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John Wesley, 1779 age: 76

John Wesley

Biographical Sketch

June 17, 1703 — March 2, 1791

 

 

The following brief Biographical Sketch of John Wesley is taken from the following sources:“John Wesley and His Doctrine” by W. MacDonald; Life of the Rev. John Wesley by Joseph Benson; and Life of John Wesley by John Telford.

For a real appreciation of his life I heartily recommend you read his Journal which is found in The Works of John Wesley. In John Wesley's Journal you have the opportunity to see the thoughts, actions and events of this holy man. Here you can behold the day by day, practical working of God's Perfecting Grace. Here you will find the embodiment of Christian Perfection. To get The Works of John Wesley on CD-ROM see the link at the bottom of this page.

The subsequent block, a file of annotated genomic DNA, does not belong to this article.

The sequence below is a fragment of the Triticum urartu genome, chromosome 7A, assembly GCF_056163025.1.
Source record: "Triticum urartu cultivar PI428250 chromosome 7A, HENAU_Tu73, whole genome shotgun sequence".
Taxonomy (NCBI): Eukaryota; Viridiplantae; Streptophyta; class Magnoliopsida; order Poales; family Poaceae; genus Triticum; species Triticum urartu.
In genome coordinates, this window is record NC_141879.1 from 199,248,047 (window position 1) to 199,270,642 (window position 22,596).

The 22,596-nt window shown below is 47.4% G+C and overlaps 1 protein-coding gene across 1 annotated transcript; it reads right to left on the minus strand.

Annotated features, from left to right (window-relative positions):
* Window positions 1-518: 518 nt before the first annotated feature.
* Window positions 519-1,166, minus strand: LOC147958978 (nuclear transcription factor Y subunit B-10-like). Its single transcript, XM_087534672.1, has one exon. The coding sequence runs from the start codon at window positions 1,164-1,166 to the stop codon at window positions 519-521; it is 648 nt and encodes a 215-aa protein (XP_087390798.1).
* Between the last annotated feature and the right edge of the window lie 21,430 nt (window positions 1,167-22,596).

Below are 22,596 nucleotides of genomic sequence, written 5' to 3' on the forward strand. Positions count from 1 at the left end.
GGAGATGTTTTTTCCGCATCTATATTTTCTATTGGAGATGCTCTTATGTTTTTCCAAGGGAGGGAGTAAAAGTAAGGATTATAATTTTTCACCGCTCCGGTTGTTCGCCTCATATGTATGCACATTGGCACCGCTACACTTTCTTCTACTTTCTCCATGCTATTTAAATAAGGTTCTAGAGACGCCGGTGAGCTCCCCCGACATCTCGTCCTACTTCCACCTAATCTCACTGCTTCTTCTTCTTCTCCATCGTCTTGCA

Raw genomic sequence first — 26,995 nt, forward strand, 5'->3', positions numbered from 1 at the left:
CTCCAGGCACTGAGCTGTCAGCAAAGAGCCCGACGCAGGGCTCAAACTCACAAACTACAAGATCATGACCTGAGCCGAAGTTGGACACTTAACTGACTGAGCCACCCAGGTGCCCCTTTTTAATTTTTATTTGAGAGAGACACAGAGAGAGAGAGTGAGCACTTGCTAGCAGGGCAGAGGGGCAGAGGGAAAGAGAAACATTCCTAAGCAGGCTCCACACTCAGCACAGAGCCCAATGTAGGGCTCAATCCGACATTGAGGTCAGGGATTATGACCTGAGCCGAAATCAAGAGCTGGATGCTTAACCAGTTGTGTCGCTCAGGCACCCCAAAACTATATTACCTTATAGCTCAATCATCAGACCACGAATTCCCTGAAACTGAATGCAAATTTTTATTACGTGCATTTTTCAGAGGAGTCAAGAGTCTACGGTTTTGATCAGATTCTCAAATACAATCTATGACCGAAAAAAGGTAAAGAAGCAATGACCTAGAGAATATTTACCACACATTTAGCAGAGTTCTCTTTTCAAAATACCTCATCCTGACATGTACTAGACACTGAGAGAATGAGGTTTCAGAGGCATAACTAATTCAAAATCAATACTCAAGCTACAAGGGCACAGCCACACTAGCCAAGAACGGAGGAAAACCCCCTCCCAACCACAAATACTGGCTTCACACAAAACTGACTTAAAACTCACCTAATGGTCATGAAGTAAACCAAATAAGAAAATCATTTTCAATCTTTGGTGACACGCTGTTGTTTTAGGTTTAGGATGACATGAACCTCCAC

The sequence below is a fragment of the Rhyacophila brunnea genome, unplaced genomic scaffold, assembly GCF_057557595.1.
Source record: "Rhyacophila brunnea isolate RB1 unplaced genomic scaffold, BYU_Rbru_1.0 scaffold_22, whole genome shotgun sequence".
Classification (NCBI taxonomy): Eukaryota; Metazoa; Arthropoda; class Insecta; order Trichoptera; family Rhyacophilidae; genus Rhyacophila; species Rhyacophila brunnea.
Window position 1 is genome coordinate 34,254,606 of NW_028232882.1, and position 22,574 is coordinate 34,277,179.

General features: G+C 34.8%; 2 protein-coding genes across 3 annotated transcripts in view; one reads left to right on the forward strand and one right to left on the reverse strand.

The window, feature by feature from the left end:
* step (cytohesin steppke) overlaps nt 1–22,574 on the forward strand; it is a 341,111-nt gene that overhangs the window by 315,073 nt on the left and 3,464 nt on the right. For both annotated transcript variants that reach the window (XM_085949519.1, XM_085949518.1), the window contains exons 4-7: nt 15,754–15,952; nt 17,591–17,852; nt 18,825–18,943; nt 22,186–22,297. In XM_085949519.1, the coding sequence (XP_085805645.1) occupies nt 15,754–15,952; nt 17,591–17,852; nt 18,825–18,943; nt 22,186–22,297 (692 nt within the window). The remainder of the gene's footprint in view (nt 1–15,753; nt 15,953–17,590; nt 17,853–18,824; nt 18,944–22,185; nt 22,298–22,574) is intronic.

His Preaching

Mr. Wesley was styled “the mover of men's consciences.” His preaching was simple—a child could easily understand him. There were no far-fetched terms—no soaring among the clouds. All was simple, artless and clear. He declares that he would no sooner preach a fine sermon than he would wear a fine coat.

George Whitefield was regarded as the prince of modern eloquence. Dr. Franklin, no mean judge, accorded him this rank. Charles Wesley was but little inferior to Whitefield as a pulpit orator; while Fletcher was not inferior to either; Mr. Wesley regarded him as superior to Whitefield. John Fletcher “had,” says Wesley, “a more striking person, equally good breeding and winning address; together with a rich flow of fancy, a strong understanding, and a far greater treasure of learning, both in language, philosophy, philology and divinity, and above all (which I can speak with fuller assurance, because I had a thorough knowledge both of one and the other), a more deep and constant communion with the Father, and with His Son, Jesus Christ.”